They’re truly implausible little creatures, hummingbirds so tiny as to hardly be there, their feet tucked in to great puffy boots and bizarre spoons trailing behind them.
The first description of any taxon of racket-tail was published in 1832 by Lesson, under the scientific name Ornismya underwoodi and the slightly tortured vernacular label “la raquette empennée.” “Ornismya,” which the French trochilidist had coined a few years earlier, is simply the rendering into Greek of the usual “oiseau-mouche,” while the species epithet honors the Englishman who had supplied Lesson with a drawing of the bird, probably the painter Thomas Underwood.
Lesson did not know the bird “en nature,” that is to say, as a skin or mount, but he was assured that there were several specimens in the hands of London collectors of the day.
Indeed, collectors and natural historians had known the bird for some time when Lesson finally got around to naming it. William Bullock had exhibited at least one male in London in the 1820s.
But what neither Bullock nor, apparently, even Lesson knew, and slightly later on neither Jardine nor Gould, was that the “racketed hummingbird” had in fact been described — but not, sadly, properly named — a full fifty-five years before Lesson introduced it as new.
In June 1777, the Paris Journal de physique published a characteristically miscellaneous article describing a beetle, a “water scorpion,” and a hummingbird from South America. The hummingbird was represented by two specimens, one said to be from Guyana — yet another illustration of the danger of confusing collection localities with postmarks.
There can be no doubt about the identity of the hummingbird, which “differs from all other members of the family in the shape of the two long feathers of the tail… Among the birds we know, only this one has the two tail feather widening at the end as is shown in the figure.”
Oddly, neither the text nor what I can see of the figure on line offers any information at all about the strikingly puffed feet, which must have been damaged beyond recognition when the birds were collected or prepared.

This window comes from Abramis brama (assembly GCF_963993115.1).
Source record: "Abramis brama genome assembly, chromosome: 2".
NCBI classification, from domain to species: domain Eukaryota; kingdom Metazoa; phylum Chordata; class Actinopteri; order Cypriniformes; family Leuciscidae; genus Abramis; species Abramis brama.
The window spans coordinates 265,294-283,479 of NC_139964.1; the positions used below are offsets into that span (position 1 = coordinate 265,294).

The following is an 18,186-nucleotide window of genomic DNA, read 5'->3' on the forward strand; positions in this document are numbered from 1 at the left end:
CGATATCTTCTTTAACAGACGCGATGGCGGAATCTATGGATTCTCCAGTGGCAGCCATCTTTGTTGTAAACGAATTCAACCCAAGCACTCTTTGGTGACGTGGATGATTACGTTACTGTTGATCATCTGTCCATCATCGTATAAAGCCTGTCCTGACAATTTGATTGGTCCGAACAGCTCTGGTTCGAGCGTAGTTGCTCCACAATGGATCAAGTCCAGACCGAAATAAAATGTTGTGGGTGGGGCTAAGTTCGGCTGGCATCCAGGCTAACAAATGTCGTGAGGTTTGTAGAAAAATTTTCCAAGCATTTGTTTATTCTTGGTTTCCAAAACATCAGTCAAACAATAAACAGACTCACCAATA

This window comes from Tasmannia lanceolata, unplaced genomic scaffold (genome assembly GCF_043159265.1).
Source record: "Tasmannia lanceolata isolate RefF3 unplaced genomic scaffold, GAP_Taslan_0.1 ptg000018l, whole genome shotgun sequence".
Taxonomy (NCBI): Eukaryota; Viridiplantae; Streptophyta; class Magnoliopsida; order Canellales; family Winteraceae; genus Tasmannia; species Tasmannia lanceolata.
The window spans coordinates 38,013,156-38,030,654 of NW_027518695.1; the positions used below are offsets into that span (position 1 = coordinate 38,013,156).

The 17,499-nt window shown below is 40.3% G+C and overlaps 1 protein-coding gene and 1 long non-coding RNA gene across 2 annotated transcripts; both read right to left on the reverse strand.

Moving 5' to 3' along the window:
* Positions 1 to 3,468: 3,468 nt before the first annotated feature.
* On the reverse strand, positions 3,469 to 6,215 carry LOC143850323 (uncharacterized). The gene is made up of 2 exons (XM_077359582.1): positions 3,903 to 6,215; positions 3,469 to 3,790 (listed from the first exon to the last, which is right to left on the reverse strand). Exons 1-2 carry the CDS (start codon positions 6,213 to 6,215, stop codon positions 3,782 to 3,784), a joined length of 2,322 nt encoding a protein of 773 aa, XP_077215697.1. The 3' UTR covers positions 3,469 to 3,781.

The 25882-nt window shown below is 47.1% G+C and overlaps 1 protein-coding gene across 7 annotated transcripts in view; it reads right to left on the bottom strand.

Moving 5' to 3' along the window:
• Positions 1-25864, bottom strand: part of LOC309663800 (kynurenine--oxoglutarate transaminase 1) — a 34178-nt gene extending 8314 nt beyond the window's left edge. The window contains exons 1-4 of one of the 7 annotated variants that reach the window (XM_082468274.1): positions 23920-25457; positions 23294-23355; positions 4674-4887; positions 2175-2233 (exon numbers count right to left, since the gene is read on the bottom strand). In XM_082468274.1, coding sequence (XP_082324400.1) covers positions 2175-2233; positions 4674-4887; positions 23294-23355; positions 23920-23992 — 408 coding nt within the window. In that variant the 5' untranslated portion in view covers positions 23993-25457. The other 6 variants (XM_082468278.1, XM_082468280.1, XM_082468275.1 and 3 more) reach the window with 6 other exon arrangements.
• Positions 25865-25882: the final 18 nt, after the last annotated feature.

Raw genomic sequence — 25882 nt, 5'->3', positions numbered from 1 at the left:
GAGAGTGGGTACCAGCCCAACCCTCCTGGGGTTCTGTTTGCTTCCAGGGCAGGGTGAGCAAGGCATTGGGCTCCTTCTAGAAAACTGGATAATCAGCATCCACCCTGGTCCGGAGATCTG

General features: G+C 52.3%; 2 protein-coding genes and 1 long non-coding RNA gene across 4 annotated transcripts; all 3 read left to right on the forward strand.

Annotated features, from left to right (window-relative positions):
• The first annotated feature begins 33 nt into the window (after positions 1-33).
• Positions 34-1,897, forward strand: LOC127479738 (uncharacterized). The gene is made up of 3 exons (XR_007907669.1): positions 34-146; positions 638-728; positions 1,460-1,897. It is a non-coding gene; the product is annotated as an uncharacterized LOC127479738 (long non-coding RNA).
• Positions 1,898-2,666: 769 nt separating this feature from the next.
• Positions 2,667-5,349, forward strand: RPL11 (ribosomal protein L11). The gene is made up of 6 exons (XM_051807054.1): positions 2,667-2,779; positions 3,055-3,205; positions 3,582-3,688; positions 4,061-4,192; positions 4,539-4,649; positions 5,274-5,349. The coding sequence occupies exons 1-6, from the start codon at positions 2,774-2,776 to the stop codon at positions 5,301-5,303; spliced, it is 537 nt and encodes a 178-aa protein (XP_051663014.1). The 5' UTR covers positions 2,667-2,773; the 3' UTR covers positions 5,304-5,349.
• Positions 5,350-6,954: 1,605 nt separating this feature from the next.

The article in the Journal de physique gave the new hummingbird no name at all, scientific of vernacular. Very shortly after its publication, though, Buffon and his collaborators provided an account of “this still little known and apparently very rare” species in the Histoire naturelle, naming it the “oiseau-mouche à raquettes,” which means exactly what one might think it means.
Much of their description duplicates the earlier report, and as there, no mention is made of the bird’s remarkable bootlets. Buffon says that he examined a specimen in the famous cabinet of Mauduyt de la Varenne, but it remains unclear whether that was a third individual or one of the two described earlier in the year.
The usual French failure, or rather refusal, to assign a new bird a Linnaean name has kept these earliest accounts of the racket-tail out of the ornithological synonymies. Just as significantly, the failure by Buffon et al. to mention the hummingbird’s distinctively plumed feet allowed the ornithologists of the next generations to “discover” and name it themselves, without recognizing, or at least without acknowledging, the earlier descriptions.
Lesson gives no sign of having even read the 1777 accounts, and John Gould did not think of the “oiseau-mouche à raquettes” when he described his new Trochilus caligatus (“booted”) in 1848; neither did he cite them in the greatest of all nineteenth-century hummingbird books, the Monograph of the Trochilidae.
Obviously, there is no requirement, there is no obligation, for subsequent authors to adduce every single thing ever written about a species. Never has been. But the story of those first booted racket-tails is an important reminder that sometimes the human history of a bird goes back farther — in this case, nearly half a century farther — than the strictly “scientific” record shows.